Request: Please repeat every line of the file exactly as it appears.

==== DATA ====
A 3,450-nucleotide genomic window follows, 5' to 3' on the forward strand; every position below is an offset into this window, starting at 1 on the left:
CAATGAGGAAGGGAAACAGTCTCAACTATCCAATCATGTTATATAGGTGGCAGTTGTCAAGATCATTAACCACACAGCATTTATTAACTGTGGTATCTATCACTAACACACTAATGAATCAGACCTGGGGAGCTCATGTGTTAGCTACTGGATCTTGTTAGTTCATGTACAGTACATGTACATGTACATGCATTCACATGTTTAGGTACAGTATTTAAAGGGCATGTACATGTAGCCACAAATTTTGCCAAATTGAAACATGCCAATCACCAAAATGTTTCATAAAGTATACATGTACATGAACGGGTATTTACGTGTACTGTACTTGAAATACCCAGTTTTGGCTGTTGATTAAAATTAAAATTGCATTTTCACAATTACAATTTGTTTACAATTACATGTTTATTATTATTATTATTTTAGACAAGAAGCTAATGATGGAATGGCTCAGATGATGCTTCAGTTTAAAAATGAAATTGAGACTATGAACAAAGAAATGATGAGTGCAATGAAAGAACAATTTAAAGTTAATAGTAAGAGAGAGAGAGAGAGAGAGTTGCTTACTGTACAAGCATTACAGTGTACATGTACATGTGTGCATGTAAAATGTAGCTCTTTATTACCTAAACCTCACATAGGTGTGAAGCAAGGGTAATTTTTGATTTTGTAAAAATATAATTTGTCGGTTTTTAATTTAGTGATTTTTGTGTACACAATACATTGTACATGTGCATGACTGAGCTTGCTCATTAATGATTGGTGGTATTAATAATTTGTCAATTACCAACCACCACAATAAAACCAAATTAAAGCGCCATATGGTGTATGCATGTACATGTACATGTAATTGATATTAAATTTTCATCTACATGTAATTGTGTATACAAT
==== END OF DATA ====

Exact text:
A 3,450-nucleotide genomic window follows, 5' to 3' on the forward strand; every position below is an offset into this window, starting at 1 on the left:
CAATGAGGAAGGGAAACAGTCTCAACTATCCAATCATGTTATATAGGTGGCAGTTGTCAAGATCATTAACCACACAGCATTTATTAACTGTGGTATCTATCACTAACACACTAATGAATCAGACCTGGGGAGCTCATGTGTTAGCTACTGGATCTTGTTAGTTCATGTACAGTACATGTACATGTACATGCATTCACATGTTTAGGTACAGTATTTAAAGGGCATGTACATGTAGCCACAAATTTTGCCAAATTGAAACATGCCAATCACCAAAATGTTTCATAAAGTATACATGTACATGAACGGGTATTTACGTGTACTGTACTTGAAATACCCAGTTTTGGCTGTTGATTAAAATTAAAATTGCATTTTCACAATTACAATTTGTTTACAATTACATGTTTATTATTATTATTATTTTAGACAAGAAGCTAATGATGGAATGGCTCAGATGATGCTTCAGTTTAAAAATGAAATTGAGACTATGAACAAAGAAATGATGAGTGCAATGAAAGAACAATTTAAAGTTAATAGTAAGAGAGAGAGAGAGAGAGAGTTGCTTACTGTACAAGCATTACAGTGTACATGTACATGTGTGCATGTAAAATGTAGCTCTTTATTACCTAAACCTCACATAGGTGTGAAGCAAGGGTAATTTTTGATTTTGTAAAAATATAATTTGTCGGTTTTTAATTTAGTGATTTTTGTGTACACAATACATTGTACATGTGCATGACTGAGCTTGCTCATTAATGATTGGTGGTATTAATAATTTGTCAATTACCAACCACCACAATAAAACCAAATTAAAGCGCCATATGGTGTATGCATGTACATGTACATGTAATTGATATTAAATTTTCATCTACATGTAATTGTGTATACAAT